Well, where to start. The first thing to notice here is that James Corden is singing – singing – this quite dreadful song. It’s as if Sainsbury’s were so desperate to use Corden (as must all broadcasters, by law, in 2016) they crowbarred him into voicing the song, just so they could generate a few more column inches in The Daily Mail and Sun. Corden’s singing is, it must be said, pretty bad – he sounds like a man doing his best after being forced into an involuntary rendition after his first three singing lessons, operating at the limits of his vocal cords. Only one who got a million quid for his efforts.
What I dislike most about this is how depressing the whole thing is. The only way the Dad in this advert can briefly escape from his miserable existence is by replacing himself with a nodding dog, proving that he is both horribly overworked and job-insecure, but also so utterly insignificant that no-one notices he isn’t there.
What a troubling parable for our time: a zero-hours, anxiety-attack, gnawing-insecurity Christmas carol for Brexiting austerity Britain. Cold comfort too, no doubt, for the Sainsbury’s employees who have to be at work for 6am on Boxing Day.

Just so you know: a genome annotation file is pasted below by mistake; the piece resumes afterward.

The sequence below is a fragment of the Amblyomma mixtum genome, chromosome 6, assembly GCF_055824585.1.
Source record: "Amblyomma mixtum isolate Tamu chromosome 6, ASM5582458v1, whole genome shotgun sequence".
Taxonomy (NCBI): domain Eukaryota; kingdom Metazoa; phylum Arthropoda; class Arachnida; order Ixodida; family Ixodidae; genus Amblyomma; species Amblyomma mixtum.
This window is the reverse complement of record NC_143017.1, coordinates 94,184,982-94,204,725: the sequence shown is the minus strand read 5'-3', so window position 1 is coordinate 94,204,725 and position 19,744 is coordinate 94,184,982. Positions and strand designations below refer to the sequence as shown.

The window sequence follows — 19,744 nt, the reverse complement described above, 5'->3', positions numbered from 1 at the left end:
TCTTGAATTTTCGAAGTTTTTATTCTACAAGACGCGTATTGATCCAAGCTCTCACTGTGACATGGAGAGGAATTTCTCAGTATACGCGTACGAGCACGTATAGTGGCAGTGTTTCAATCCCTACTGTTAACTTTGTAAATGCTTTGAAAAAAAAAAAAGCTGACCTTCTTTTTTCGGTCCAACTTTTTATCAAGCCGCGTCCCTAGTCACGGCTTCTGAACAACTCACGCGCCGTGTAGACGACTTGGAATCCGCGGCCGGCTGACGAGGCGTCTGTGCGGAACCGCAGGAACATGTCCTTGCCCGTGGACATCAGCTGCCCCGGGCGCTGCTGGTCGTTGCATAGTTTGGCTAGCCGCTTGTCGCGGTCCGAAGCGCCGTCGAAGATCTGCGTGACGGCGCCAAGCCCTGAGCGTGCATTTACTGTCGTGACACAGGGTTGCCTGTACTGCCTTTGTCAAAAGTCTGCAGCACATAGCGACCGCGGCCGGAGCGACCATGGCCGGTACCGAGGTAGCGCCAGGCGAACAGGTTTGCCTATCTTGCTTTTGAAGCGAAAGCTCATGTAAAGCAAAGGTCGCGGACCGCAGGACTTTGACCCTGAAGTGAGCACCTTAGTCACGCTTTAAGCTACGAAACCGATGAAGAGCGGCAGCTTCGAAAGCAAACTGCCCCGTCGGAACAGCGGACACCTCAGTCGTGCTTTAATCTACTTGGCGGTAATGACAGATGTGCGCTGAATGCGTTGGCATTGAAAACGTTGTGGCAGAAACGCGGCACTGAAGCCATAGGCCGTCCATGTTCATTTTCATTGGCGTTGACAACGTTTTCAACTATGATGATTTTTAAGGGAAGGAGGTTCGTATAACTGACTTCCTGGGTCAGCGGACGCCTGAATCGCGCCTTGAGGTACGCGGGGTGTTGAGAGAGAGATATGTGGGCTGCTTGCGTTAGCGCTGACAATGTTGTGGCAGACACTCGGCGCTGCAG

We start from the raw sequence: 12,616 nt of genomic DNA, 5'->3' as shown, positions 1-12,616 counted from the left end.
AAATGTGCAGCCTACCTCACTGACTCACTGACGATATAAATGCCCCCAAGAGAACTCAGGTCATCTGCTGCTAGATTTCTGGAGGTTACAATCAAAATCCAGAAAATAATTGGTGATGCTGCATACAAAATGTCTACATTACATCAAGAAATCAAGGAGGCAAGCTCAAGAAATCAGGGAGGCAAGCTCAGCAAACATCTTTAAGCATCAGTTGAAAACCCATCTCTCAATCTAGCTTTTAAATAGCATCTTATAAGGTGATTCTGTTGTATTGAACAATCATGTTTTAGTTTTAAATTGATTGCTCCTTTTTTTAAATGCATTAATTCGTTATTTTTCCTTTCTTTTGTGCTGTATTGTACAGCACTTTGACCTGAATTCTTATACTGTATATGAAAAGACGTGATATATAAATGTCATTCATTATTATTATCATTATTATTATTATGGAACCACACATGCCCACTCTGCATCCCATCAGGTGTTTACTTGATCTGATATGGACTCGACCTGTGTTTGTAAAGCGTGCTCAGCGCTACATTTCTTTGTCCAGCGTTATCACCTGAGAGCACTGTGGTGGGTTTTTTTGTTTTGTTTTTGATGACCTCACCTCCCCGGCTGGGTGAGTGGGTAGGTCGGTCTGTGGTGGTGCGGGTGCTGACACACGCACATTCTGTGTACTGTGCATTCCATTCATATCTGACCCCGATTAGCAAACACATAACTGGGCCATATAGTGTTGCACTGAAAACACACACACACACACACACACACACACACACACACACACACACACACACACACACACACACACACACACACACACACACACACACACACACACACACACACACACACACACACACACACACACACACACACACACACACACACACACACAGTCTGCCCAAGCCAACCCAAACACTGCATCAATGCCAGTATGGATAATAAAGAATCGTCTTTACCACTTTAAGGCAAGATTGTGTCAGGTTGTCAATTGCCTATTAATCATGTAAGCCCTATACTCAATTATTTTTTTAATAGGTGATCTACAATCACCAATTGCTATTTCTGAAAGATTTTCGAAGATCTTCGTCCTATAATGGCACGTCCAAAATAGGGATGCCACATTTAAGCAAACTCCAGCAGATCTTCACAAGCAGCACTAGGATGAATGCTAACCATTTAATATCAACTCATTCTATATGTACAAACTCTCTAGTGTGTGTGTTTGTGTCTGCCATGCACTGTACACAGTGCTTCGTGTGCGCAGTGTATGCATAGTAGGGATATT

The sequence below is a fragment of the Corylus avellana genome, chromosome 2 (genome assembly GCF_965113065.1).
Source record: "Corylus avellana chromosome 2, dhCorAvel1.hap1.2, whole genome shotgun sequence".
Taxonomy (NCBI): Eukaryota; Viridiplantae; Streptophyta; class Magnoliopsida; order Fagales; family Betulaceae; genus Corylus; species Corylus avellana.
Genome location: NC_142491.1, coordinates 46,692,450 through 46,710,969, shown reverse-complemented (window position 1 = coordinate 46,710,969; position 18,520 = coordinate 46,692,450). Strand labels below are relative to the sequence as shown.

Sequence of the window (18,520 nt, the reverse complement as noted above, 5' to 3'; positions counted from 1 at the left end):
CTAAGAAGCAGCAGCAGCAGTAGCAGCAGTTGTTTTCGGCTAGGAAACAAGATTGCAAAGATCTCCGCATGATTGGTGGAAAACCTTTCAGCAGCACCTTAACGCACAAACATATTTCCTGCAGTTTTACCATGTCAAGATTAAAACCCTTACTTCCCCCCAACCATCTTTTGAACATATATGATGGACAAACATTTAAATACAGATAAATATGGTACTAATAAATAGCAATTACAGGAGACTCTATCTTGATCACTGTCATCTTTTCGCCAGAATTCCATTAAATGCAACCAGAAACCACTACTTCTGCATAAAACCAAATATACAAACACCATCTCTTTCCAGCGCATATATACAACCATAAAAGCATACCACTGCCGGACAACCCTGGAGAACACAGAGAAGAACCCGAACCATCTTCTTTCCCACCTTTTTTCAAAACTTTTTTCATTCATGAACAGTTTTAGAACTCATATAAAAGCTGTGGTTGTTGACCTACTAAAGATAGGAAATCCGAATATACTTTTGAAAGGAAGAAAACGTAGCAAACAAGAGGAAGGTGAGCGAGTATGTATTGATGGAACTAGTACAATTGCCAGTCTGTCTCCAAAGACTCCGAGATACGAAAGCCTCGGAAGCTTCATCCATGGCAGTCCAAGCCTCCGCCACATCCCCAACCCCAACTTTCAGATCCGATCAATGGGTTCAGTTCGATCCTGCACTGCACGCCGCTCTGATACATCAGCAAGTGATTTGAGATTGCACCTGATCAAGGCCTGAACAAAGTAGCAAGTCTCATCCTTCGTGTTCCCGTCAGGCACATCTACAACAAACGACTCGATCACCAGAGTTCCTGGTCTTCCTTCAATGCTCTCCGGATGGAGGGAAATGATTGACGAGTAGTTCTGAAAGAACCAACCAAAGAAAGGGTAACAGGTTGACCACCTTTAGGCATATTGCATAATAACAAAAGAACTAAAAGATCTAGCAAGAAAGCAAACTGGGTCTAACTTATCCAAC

You can’t have your cake and eat it Tesco. As ever Miller and Jones are engaging and the script rides a fine line between kitchen-sink reality and sitcom humour, but it kinda works. I can’t hate it – even if I think it’s got a bloody nerve.
There’s a nice bait-and-switch here that makes sense. TK Maxx just can’t compete with the big names – and probably shouldn’t even be trying. So subverting expectations and disrupting the traditional Christmas snorefests isn’t a bad idea. Works pretty well too, even if the lasting feeling is vague unease.
I think the value in the Toys R Us jingle lies in its nostalgia value: a hefty dose of ‘when I was a kid’ and the fuzzy animation. Update it and it loses a lot of its charm, especially when you realise it’s just not a very good piece of music. ‘There’s millions, says Geoffrey, all under on roof’. What? I do wish they’d include the forgotten third verse, however, if only to see the baffled faced on today’s kids.
“Books Boardgames and Bikes
Teddies, Puppets and Dolls
Bats, Spaceships and Trikes…”
When I was a child I thought I had a new affinity with robins. Because my name is Robin. Sadly this isn’t true, but I do have an affinity with wildlife. I’m in the RSPB and BTO and a lot of charitable donations of mine go towards supporting wildlife. You know who doesn’t support wildlife? Supermarkets. Agriculture.
If we’re not careful we’ll end up in a situation where the only wild birds we see are CGI efforts on Christmas adverts. It’s enough to make you weep into a Waitrose mince pie.
Vote for your favourite Christmas advert
Favourites? You tell me. I’ll take is as read the answer ‘none of the above’ will feature.
Christmas adverts of old
Refresh your memories of the best and worst Christmas adverts – sob pitifully at advertising or enrage yourself to vein-throbbing standards – of previous years.